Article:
15. Lots of people in the Neil Gaiman thread seem to have read this book but I can't find a seperate post for any of the Gaiman books and I think that this book deserves its own post. I know that I'm probably one of the few people never to have read Neverwhere, but it was worth the wait. I'm definately having a bit of a Neil Gaiman year, seeming to be reading his books all over the place. For anyone in the dark, like I was, Neverwhere is a novel set in London Below. Richard is a typical middle class office worker in London, he gets up, goes to a boring job, and sees his boring girlfriend and then does exactly the same thing the next day. That is till one evening an injured girl literally falls at his feet. His life changes in moments, leaving him dumped, invisible to everyone arouund him and able to talk to rats. The injured girl, Door, leads him to a life under the normal London, filled with the people who just 'fell through the gaps'. The train stations act like portals, and more than live up to their names and his life is at risk with every step he takes. I absolutely loved this novel. The inverted world of London, the fantasy creatures and the pace with which the story unfolds. For years I shrugged away from fantasy literature, and I seem to have discovered it through children's literature and its opened up a new world of books, which I'm hoping to discover more of.
  16. I haven't yet read the novel Coraline, but I picked up the graphic novel at the weekend in Borders, and decided to have a read straight away. Really, I am putting off starting the uni pile of books, and graphic novels can easily be fitted in without much commitment whilst still pretending to consider the uni books. Anyway, so, I don't know how much this graphic novel follows the original text. Coraline moves to an old house and she finds a bricked up door. One night it opens into a dark corridor which leads to an identical house, to the one she has moved to. She is in a parallel world which in the words of Kevin Smith, is a 'view askew'. The mother there, identical to Coraline's own mother apart from her black button eyes, is in control and lavishes much needy love on Coraline. Eventually she captures the real mother and father so that Coraline will stay with her, but Coraline has different ideas. This story is perfectly suited to the graphic novel; creepy, claustrophobic and cloaked in darkness. The artwork is very clean and realistic in its intention. The buttoned mother is extremely creepy indeed and I wonder if I could have imagined a more creepy representation if I had read the original novel. Great fun.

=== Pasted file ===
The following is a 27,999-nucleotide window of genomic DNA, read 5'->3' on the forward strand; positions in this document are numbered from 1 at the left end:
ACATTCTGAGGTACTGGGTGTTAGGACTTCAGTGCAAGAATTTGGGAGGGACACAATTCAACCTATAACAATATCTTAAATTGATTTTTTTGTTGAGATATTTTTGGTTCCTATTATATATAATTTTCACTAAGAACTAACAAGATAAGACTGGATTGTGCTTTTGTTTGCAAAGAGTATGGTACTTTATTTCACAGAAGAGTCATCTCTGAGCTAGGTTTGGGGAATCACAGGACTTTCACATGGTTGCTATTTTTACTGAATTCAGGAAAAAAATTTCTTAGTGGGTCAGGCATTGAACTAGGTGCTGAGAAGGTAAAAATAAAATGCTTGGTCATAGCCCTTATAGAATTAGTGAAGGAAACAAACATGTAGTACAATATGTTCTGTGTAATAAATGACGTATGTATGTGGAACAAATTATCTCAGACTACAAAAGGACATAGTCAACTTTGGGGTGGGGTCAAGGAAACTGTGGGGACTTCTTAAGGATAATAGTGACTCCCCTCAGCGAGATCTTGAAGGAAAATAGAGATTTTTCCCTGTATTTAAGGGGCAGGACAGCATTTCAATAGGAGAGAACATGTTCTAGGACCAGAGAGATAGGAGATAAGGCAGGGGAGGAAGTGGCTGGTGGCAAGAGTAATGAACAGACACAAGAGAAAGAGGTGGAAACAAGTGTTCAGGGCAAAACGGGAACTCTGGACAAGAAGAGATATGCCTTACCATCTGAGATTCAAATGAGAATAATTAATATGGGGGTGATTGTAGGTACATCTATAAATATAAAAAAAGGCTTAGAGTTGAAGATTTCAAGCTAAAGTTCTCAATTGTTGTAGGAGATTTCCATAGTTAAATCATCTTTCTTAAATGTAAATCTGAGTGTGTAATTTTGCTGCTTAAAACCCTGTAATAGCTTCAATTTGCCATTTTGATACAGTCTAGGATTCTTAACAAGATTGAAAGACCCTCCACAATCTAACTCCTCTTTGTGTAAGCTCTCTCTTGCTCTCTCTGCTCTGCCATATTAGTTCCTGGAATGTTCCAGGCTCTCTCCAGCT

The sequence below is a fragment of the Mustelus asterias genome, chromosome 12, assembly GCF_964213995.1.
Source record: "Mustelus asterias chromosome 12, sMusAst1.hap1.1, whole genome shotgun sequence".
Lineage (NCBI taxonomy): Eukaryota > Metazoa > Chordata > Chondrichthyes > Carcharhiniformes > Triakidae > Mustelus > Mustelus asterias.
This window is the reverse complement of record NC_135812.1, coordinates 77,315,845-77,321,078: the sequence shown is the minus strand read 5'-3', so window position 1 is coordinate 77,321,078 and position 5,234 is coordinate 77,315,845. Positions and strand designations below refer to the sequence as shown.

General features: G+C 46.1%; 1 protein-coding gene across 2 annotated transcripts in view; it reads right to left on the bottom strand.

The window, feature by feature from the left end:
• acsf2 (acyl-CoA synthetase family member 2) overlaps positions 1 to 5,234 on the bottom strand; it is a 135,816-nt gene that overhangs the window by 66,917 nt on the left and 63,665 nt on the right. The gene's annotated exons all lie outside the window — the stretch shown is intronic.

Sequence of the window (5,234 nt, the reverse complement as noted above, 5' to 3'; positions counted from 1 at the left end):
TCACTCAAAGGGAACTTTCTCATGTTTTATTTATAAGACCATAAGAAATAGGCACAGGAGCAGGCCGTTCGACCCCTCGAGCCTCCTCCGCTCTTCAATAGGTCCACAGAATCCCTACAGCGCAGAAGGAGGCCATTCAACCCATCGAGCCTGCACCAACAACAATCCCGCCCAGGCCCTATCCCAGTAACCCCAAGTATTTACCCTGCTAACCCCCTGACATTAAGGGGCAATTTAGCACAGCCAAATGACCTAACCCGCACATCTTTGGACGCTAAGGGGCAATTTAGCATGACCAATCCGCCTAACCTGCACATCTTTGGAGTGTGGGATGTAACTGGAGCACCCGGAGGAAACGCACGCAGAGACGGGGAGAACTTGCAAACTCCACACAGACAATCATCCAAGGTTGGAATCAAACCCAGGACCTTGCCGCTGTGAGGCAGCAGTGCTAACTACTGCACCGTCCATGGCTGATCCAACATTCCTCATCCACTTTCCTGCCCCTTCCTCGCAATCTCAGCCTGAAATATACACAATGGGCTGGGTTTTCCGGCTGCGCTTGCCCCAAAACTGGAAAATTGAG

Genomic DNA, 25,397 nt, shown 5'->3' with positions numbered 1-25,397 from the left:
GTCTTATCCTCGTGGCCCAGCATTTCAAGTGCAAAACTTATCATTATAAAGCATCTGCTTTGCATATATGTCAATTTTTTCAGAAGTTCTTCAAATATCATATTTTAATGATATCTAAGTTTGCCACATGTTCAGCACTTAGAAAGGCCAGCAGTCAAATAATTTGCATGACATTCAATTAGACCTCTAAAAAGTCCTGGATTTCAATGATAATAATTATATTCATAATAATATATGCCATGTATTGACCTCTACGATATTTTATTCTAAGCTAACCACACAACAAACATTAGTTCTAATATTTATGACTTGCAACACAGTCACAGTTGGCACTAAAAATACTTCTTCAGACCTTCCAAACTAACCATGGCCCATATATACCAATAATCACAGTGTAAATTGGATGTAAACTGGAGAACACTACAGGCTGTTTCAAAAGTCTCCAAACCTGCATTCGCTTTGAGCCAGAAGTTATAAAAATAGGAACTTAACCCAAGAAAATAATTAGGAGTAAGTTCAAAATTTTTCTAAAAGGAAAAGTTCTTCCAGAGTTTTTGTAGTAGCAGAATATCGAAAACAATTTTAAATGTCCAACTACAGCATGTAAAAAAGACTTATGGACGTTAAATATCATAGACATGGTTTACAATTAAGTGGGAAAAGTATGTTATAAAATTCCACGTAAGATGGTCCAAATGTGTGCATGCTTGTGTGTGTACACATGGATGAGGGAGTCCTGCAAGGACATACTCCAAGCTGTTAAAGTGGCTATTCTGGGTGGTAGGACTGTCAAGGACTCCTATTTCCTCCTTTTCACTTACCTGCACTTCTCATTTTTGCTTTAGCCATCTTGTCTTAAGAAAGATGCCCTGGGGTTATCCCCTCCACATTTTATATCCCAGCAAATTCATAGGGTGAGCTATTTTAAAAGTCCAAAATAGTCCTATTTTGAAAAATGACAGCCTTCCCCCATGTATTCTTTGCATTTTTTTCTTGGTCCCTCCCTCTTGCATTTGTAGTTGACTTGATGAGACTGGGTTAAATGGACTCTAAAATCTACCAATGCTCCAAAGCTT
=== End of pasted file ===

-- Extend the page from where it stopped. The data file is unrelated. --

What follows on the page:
17. Illustrated by Dave McKean. Shortlisted for the Kate Greenaway Medal in 2004. Now made into a theatrical production, Gaiman's Wolves in the Wall, is for slightly older children. It is a little bit scary and the illustrations emphasise the darkness. Lucy hears wolves in the wall and her family don't believe her until one terrifying night the wolves come out of the walls. The shadowy characters, real-life collages and scratchily drawn wolves make for a very interesting look and make the story both real and imaginary. It seems to border the line between dreams and reality. The only thing that does annoy me is that it is a little long for a bedtime read and that means we don't get to read it that often, but when we do I like nothing better than to read it in such a way as the boys get a little chill.
  18. Coraline

    On the front cover of this book it is claimed that this novel is a great modern fairytale and will outstripe Alice in Wonderland. Well I certainly wouldn't say that. I found it to be an OK book, an alternative world and a plucky heroine, but I just found that I wasn't all that bothered if she survived and found her parents or not. Maybe it's my age but I won't be recommending it to the kids at school.